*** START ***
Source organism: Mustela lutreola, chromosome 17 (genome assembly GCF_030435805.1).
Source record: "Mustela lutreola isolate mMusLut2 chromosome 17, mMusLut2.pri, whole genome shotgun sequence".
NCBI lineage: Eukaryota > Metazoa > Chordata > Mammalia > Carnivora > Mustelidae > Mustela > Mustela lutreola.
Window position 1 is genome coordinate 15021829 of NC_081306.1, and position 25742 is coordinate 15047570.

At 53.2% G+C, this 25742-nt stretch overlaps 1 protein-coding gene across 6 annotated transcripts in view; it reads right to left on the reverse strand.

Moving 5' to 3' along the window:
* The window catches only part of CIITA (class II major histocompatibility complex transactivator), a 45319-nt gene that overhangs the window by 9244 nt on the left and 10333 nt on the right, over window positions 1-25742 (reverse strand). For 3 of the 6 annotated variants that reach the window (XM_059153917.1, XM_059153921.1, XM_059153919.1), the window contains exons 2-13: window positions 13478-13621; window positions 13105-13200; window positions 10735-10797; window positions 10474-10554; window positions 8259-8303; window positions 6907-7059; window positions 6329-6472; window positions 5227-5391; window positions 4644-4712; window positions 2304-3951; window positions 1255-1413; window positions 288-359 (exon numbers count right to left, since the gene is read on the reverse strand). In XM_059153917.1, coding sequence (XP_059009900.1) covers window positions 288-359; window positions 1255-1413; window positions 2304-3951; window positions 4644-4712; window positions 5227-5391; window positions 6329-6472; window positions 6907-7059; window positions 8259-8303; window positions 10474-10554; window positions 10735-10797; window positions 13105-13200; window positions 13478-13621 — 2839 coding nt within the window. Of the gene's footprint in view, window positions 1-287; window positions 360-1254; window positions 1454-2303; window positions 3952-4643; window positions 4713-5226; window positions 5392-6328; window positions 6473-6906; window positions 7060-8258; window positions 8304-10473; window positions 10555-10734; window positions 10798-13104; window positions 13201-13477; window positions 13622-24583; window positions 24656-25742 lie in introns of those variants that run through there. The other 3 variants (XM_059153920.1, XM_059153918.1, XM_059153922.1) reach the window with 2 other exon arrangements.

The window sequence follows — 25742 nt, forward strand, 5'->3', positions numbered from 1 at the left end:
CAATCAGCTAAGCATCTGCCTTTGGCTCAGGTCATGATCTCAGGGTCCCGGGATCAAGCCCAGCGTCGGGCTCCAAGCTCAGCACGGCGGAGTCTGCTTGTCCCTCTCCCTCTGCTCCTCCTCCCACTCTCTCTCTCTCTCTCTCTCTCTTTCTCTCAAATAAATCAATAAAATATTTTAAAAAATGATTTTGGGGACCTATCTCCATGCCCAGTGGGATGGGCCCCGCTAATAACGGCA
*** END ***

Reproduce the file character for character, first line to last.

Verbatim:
Source organism: Mustela lutreola, chromosome 17 (genome assembly GCF_030435805.1).
Source record: "Mustela lutreola isolate mMusLut2 chromosome 17, mMusLut2.pri, whole genome shotgun sequence".
NCBI lineage: Eukaryota > Metazoa > Chordata > Mammalia > Carnivora > Mustelidae > Mustela > Mustela lutreola.
Window position 1 is genome coordinate 15021829 of NC_081306.1, and position 25742 is coordinate 15047570.

At 53.2% G+C, this 25742-nt stretch overlaps 1 protein-coding gene across 6 annotated transcripts in view; it reads right to left on the reverse strand.

Moving 5' to 3' along the window:
* The window catches only part of CIITA (class II major histocompatibility complex transactivator), a 45319-nt gene that overhangs the window by 9244 nt on the left and 10333 nt on the right, over window positions 1-25742 (reverse strand). For 3 of the 6 annotated variants that reach the window (XM_059153917.1, XM_059153921.1, XM_059153919.1), the window contains exons 2-13: window positions 13478-13621; window positions 13105-13200; window positions 10735-10797; window positions 10474-10554; window positions 8259-8303; window positions 6907-7059; window positions 6329-6472; window positions 5227-5391; window positions 4644-4712; window positions 2304-3951; window positions 1255-1413; window positions 288-359 (exon numbers count right to left, since the gene is read on the reverse strand). In XM_059153917.1, coding sequence (XP_059009900.1) covers window positions 288-359; window positions 1255-1413; window positions 2304-3951; window positions 4644-4712; window positions 5227-5391; window positions 6329-6472; window positions 6907-7059; window positions 8259-8303; window positions 10474-10554; window positions 10735-10797; window positions 13105-13200; window positions 13478-13621 — 2839 coding nt within the window. Of the gene's footprint in view, window positions 1-287; window positions 360-1254; window positions 1454-2303; window positions 3952-4643; window positions 4713-5226; window positions 5392-6328; window positions 6473-6906; window positions 7060-8258; window positions 8304-10473; window positions 10555-10734; window positions 10798-13104; window positions 13201-13477; window positions 13622-24583; window positions 24656-25742 lie in introns of those variants that run through there. The other 3 variants (XM_059153920.1, XM_059153918.1, XM_059153922.1) reach the window with 2 other exon arrangements.

The window sequence follows — 25742 nt, forward strand, 5'->3', positions numbered from 1 at the left end:
CAATCAGCTAAGCATCTGCCTTTGGCTCAGGTCATGATCTCAGGGTCCCGGGATCAAGCCCAGCGTCGGGCTCCAAGCTCAGCACGGCGGAGTCTGCTTGTCCCTCTCCCTCTGCTCCTCCTCCCACTCTCTCTCTCTCTCTCTCTCTCTTTCTCTCAAATAAATCAATAAAATATTTTAAAAAATGATTTTGGGGACCTATCTCCATGCCCAGTGGGATGGGCCCCGCTAATAACGGCA